Writing Made Them Rich #2: Charles Dickens

Charles Dickens was born in Portsea, England, in1812. His father was a clerk in the Navy Pay Office,stationed at Portsmouth. Although his job was wellpaid, his father had a weakness for spending money andspent much of his life in chronic bankruptcy.

In 1824, when Charles was just 12 years old, hisfather was sent to debtor's jail. Charles Dickens wassent to a boarding house and given a 12 hour-a-day jobpreparing bottles of shoe polish in a blackingfactory.

But Dickens' fortunes improved: a sudden inheritanceallowed his father to pay off his debts and he sentCharles to school.

At age fifteen Charles was placed as a clerk in theoffice of an attorney, a friend of his father's. In hisspare time he studied hard to become a Parliamentaryreporter.

At age nineteen he entered the parliamentary gallery asa reporter for The Mirror. It was a well paid job and hesoon became known as one of the best shorthandreporters in London.

Dickens began writing fiction at age 21, under the nomde plume of 'Boz'. In 1836, when Dickens was 23, hebegan writing a series of short stories (ThePosthumous Papers of the Pickwick Club) which appearedin cheap monthly installments. By the age of 24 he hadbecome internationally famous.

Charles Dickens burst onto the literary scene at aunique moment in English history

Until the end of the 18th century, England had been amainly rural society. But from the late 1700's onwards,land holders started forcing people off their land tomake way for sheep farming.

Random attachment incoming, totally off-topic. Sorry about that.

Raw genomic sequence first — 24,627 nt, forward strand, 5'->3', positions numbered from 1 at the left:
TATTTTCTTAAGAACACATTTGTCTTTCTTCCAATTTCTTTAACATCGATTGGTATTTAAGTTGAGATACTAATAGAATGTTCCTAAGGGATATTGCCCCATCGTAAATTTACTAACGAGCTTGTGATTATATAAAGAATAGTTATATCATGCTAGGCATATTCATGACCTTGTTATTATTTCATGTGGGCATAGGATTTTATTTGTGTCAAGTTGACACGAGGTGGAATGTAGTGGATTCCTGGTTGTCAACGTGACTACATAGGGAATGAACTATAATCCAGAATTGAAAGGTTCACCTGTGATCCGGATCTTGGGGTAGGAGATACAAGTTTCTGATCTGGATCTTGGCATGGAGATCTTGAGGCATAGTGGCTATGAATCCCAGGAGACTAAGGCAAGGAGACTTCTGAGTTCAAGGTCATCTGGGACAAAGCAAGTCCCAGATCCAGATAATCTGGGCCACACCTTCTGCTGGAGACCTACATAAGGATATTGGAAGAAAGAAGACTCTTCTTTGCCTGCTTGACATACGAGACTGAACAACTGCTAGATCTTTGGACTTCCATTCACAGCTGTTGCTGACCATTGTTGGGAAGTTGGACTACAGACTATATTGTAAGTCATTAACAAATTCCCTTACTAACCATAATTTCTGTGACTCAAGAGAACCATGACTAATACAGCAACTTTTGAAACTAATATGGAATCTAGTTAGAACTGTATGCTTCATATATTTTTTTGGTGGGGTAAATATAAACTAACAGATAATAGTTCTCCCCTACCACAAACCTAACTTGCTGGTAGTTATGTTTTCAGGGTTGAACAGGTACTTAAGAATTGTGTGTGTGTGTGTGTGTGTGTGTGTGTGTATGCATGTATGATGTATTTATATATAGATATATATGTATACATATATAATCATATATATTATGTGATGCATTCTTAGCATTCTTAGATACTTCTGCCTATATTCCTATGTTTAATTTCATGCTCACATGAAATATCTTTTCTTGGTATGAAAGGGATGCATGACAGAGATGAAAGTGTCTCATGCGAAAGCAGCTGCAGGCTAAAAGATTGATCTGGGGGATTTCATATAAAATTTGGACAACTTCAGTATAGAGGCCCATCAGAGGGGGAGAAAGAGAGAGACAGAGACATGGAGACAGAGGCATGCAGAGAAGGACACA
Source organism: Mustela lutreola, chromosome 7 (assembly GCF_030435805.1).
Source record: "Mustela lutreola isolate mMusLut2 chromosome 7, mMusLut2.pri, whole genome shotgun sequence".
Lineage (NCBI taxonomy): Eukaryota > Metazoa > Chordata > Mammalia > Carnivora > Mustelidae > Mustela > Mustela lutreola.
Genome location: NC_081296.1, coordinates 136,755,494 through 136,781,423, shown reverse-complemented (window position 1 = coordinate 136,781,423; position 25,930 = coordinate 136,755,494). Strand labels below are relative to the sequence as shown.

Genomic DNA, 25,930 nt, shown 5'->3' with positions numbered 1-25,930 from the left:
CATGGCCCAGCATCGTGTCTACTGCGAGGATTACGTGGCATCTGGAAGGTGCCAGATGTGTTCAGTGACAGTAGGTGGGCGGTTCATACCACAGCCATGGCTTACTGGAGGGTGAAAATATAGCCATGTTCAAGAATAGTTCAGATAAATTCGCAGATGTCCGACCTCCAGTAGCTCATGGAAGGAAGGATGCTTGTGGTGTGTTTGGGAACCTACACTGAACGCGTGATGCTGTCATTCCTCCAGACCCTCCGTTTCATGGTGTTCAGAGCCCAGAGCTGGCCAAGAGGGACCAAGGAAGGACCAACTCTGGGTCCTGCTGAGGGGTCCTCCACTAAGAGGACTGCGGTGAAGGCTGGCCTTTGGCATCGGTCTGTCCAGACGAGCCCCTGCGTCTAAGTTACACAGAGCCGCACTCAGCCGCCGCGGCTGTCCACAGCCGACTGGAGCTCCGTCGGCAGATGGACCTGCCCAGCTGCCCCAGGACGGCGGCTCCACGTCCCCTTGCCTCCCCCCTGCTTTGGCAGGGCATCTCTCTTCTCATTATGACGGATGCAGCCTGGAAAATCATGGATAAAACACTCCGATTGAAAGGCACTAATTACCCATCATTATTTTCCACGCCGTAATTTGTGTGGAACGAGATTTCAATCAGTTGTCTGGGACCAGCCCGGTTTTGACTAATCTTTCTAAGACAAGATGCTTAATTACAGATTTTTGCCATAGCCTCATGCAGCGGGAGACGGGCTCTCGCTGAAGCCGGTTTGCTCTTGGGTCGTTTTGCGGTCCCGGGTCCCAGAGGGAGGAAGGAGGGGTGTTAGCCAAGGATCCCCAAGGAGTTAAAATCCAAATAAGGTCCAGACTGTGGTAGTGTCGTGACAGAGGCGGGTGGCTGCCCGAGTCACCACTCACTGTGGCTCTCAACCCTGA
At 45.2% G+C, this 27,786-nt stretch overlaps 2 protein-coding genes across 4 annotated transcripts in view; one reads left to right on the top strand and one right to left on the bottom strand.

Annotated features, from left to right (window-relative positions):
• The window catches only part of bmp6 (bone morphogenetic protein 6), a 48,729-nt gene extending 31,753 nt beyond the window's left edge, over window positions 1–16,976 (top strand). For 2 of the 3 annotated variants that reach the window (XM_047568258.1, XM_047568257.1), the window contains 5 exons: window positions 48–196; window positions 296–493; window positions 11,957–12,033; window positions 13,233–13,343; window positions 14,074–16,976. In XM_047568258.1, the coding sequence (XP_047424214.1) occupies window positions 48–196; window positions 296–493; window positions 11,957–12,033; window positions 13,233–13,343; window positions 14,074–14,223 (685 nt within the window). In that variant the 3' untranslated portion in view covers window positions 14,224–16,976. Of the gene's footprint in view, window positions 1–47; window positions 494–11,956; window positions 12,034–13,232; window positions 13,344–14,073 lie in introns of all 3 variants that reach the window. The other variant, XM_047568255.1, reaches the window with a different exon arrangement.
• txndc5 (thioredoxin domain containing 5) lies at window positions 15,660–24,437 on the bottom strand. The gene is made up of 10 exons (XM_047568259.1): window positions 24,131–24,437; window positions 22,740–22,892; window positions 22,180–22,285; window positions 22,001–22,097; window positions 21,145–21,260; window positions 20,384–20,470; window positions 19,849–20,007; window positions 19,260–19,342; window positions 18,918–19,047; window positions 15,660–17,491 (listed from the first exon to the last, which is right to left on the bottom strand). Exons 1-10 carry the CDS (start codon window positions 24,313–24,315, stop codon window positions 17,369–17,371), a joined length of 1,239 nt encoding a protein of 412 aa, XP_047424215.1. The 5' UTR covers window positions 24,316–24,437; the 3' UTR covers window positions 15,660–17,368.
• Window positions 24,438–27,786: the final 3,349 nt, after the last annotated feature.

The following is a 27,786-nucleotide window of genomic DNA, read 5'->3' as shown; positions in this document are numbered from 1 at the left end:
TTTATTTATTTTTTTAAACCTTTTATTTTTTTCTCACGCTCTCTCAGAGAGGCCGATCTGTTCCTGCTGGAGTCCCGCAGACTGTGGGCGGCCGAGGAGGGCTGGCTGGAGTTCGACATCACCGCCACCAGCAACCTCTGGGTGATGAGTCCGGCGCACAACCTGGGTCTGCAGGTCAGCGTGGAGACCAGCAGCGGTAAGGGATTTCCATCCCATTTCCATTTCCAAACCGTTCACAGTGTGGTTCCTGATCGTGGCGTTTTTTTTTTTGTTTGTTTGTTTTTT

At the same time the Industrial Revolution wascreating new towns and cities with belching smokestacks and factories that needed workers - the Englishcountryside was emptying and a new urban working classwas emerging.

The concentration of people in towns and citiescreated something that had never existed before - amass audience. Newspapers, Magazines and Newsletterssprang up to cater for this new and growing demand.

Books were being serialized in Newspapers andMagazines - those who couldn't afford to buy a bookcould read it in weekly installments. Dickens wrote andpublished most of his novels in this fashion - a chapterat a time.

Between 1837 and 1839, Dickens wrote three of his mostfamous novels Pickwick Papers, Oliver Twist, andNicholas Nickleby.

In the first ten years of his writing career, themanic part of Dickens' manic depression had given himan endless source of energy and inspiration, but nowhe began to succumb to depression.

In the 1840's he started to experience writer's block.He would spend days locked up in a room, unable to putwords on paper. He wrote: "Men have been chained tohideous walls and other strange anchors but few haveknown such suffering and bitterness...as those whohave been bound to Pens."

Dickens was an extremely energetic man and a compulsivetraveler. He traveled the length and breadth of England,Scotland and Wales and also made frequent trips toFrance and Italy. In 1842 he spent six months in America,where he was given the kind of reception reserved formodern day rock stars.

In 1856 Dickens purchased a large residence in Kent,the kind of house he had always dreamed of owning.

Although Dickens became wealthy, he never forgothis origins. Throughout his life he visited thefactories, the slums, the jails and the poor houses.Indeed, his novels were a social commentary on theappalling conditions of 19th century England. He waswell known for his generosity and received requestsfor money wherever he went.

He is considered by many to have been a genius andthe greatest English writer of the 19th century.

When Dickens died in June 1870, he left an estatevalued at over $US6.5 million (2001 value).

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